SELEBI-PHIKWE: Implementation of the dormancy programme has started at BCL Mine as part of a strategic move to reduce monthly costs of care and maintenance.
The programme is necessary after investigations into the status of the Mine revealed that spending much money on care and maintenance was not viable. This is because the mine’s assets are no longer in good condition to continue being kept under care and maintenance as no potential buyer would be able to start operating the mine as it is. The dormancy programme is expected to reduce the care and maintenance cost that has been reaching P30 million to a lower amount.
“This simply means we are putting BCL on life support or a controlled comma and we must be prepared for BCL to be in dormancy for a longer period because as global resources for copper are dwindling, we on the other hand should not lose any resource because our nickel has a key component for electric vehicles, hence its demand would be high in the near future.
People would soon invest in technologies to process our low grade ore,” the mine liquidator Nigel Dixon-Warren said.
Dixon-Warren said they have already identified some resources underground that would be viable in future. Other areas such as the South East Extension (SEE) shaft are no longer viable. The shaft has run out of good quality ore. It is deep and very far from the processing facility.
Dixon-Warren said even if the commodity prices would double, the SEE shaft would still operate at a loss. Dismissing reports of a shutdown starting soon, Dixon-Warren explained that it was only one underground portion, being SEE, and said the shaft consumed 40% of the mine’s power supply on ventilation and emphasised the need to cut those costs. “We are working with regulators to ensure that the dormancy programme is done properly and safely. The shaft is no longer economically viable to be kept under care and maintenance, and I want people to be convinced that the mine can reopen in the near future,” he said.
He said the smelter remained on shutdown and would remain so for some time. He explained the BCL smelter has no viability without full production from BCL and Tati Nickel mines. He said the BCL smelter could not be utilised by other mines because it is a specialised facility designed to process concentrate from Tati and BCL.
“It is not a copper smelter, so it would need modifications to process concentrate from other mines and cited that P1 billion worth of modifications would be needed for it to process Nkomati concentrate. It is a very technical facility,” he said.
He also added that in efforts to make BCL attractive to investors, they were kick-starting cleanup projects that would also create employment opportunities and keep the Mine in a better condition for the new owner. The liquidator, however, said that he is not actively trying to sell the Mine assets in terms of the mining resources because it would not make them attractive to increase the value of the Mine.
Efforts are also underway to fast-track getting houses so that they can be rented out to the market particularly unoccupied ones to augment funding from government. An amount in the region of P7 million to P10 million could be raised from renting out BCL houses. The selling of assets that would never be needed in future such as scrap and shafts that have long stopped mining is also in the process. “I have submitted a request to government for additional funding to continue the liquidation process. We have already received a certain budget to work with for the current financial year,” he said.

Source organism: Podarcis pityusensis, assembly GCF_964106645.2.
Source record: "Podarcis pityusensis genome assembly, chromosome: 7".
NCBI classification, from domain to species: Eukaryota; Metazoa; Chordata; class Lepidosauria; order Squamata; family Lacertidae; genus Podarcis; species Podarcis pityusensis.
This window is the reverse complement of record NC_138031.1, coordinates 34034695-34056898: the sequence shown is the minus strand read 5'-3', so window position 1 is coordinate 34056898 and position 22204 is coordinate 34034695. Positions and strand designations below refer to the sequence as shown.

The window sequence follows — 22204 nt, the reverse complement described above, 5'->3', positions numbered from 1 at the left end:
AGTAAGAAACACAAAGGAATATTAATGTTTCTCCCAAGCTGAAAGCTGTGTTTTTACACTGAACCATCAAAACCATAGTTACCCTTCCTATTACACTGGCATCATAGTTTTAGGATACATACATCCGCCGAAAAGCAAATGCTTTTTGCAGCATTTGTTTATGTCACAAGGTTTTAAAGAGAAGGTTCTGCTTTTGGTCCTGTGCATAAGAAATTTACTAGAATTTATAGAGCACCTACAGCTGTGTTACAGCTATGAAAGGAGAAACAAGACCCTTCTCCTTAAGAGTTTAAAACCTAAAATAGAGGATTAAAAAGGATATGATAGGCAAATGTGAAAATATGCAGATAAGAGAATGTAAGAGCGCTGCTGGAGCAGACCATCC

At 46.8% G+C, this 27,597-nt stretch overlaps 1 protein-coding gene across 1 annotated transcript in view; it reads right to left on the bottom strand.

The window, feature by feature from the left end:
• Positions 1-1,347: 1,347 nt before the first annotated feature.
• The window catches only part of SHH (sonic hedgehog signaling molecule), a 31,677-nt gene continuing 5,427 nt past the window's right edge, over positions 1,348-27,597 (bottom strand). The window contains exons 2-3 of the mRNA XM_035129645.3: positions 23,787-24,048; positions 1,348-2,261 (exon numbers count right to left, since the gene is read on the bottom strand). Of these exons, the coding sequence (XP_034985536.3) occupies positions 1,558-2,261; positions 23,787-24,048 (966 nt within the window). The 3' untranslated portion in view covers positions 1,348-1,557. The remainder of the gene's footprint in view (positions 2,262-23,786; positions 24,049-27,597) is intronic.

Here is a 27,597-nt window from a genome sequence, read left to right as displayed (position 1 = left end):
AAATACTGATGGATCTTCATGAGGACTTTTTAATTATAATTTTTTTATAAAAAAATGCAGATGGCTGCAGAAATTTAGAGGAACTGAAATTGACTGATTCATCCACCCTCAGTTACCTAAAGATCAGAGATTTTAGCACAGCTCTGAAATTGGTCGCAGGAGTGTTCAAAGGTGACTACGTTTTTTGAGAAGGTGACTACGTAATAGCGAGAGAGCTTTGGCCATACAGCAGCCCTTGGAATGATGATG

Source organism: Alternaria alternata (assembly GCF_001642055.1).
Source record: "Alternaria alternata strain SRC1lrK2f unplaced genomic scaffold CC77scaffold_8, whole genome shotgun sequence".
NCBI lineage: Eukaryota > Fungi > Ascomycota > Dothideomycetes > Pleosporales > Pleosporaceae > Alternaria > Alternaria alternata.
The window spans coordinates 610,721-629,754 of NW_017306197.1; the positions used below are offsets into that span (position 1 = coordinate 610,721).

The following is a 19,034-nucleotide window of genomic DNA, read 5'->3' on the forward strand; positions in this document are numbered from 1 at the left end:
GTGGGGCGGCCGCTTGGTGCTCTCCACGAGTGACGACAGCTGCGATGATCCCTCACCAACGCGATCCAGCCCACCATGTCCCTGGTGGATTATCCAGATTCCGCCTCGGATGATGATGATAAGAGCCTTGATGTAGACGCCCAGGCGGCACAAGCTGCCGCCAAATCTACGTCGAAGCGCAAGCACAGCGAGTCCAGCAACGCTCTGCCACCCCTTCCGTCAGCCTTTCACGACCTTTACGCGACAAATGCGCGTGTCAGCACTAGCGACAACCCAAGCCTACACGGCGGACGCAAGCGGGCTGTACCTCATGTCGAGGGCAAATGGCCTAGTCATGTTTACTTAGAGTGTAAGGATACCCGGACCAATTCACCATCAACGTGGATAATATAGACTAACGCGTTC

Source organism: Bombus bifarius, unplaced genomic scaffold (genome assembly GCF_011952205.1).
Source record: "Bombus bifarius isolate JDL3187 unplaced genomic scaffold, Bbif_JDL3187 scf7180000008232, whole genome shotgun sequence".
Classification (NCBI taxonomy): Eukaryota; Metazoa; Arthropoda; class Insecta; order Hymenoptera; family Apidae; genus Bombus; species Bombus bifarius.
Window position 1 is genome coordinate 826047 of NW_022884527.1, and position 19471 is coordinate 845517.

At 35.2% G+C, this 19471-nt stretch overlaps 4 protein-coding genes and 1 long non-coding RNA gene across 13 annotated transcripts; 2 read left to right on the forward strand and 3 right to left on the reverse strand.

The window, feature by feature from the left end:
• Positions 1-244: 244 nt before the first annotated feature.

He noted that he is engaging the government and hopes to be successful in requesting for funds, otherwise he would have to explore other available options that would of course come with their own challenges.
One of the projects the Mine is engaged in is exploring opportunities around the tailings dam to re-mine and extract ore. Drilling is expected to commence in June and the project would involve testing samples to understand the value to be reprocessed.
“We would then put out a tender for interested parties to respond and make an offer,” he added.
The assessment of scrap from BCL is ongoing and the liquidator would then negotiate with Pula Steel to consider getting the supply of scrap from the Mine and that would in turn generate income for BCL. The increase of income sources is expected to reduce requests for funding from government and the liquidator is working around the clock to get those projects up and running.
“We are currently preparing for the second creditors’ meeting scheduled for June 28, 2018 where an update of the BCL report will be made and on how I am going to conclude the liquidation. Selling of assets that would not be needed in future and the shaft that has not been in use would commence midyear. Up to last year it was not clear whether the Mine would be sold or kept open and sell the resources in due course. We must keep it open because resources do not disappear and it would be viable to Mine those resources in future,” he said.
Dixon-Warren further noted that it has been a challenge for interested parties to buy BCL because of insufficient information on its resources and that the cost of mining the resource was too high in the current environment. He said though mineral prices have been improving, the minimum time for somebody to reopen the Mine would be 18 to 24 months because so much work needs to be done to refurbish the dilapidated plant and prove that the resource is commercially viable.
He also said obligations under mining rights were some of the reasons why no major global mining companies has come forth to express interest to buy BCL.
“Those who buy the Mine would have to assume those environmental rehabilitation obligations. People already know the grades and quality of resource at BCL, hence why no major player in the mining industry have shown interest,” he said.